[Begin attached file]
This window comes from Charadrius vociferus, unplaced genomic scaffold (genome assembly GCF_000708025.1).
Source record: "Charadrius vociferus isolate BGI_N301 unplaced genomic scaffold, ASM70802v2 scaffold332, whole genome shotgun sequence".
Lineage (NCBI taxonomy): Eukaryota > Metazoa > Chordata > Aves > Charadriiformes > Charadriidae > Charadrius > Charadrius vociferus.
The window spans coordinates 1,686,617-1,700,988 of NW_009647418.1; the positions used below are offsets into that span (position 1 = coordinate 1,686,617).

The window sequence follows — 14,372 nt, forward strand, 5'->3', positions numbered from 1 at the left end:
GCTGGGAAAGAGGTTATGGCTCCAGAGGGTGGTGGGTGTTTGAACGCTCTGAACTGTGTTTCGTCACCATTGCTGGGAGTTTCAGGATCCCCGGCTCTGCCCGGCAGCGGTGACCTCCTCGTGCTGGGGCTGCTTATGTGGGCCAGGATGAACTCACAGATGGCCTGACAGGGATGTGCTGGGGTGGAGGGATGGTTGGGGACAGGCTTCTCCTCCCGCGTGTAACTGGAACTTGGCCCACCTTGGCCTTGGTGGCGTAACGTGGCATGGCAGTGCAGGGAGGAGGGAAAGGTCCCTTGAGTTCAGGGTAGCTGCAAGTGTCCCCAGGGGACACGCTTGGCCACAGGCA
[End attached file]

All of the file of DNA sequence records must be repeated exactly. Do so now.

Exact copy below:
This window comes from Charadrius vociferus, unplaced genomic scaffold (genome assembly GCF_000708025.1).
Source record: "Charadrius vociferus isolate BGI_N301 unplaced genomic scaffold, ASM70802v2 scaffold332, whole genome shotgun sequence".
Lineage (NCBI taxonomy): Eukaryota > Metazoa > Chordata > Aves > Charadriiformes > Charadriidae > Charadrius > Charadrius vociferus.
The window spans coordinates 1,686,617-1,700,988 of NW_009647418.1; the positions used below are offsets into that span (position 1 = coordinate 1,686,617).

The window sequence follows — 14,372 nt, forward strand, 5'->3', positions numbered from 1 at the left end:
GCTGGGAAAGAGGTTATGGCTCCAGAGGGTGGTGGGTGTTTGAACGCTCTGAACTGTGTTTCGTCACCATTGCTGGGAGTTTCAGGATCCCCGGCTCTGCCCGGCAGCGGTGACCTCCTCGTGCTGGGGCTGCTTATGTGGGCCAGGATGAACTCACAGATGGCCTGACAGGGATGTGCTGGGGTGGAGGGATGGTTGGGGACAGGCTTCTCCTCCCGCGTGTAACTGGAACTTGGCCCACCTTGGCCTTGGTGGCGTAACGTGGCATGGCAGTGCAGGGAGGAGGGAAAGGTCCCTTGAGTTCAGGGTAGCTGCAAGTGTCCCCAGGGGACACGCTTGGCCACAGGCA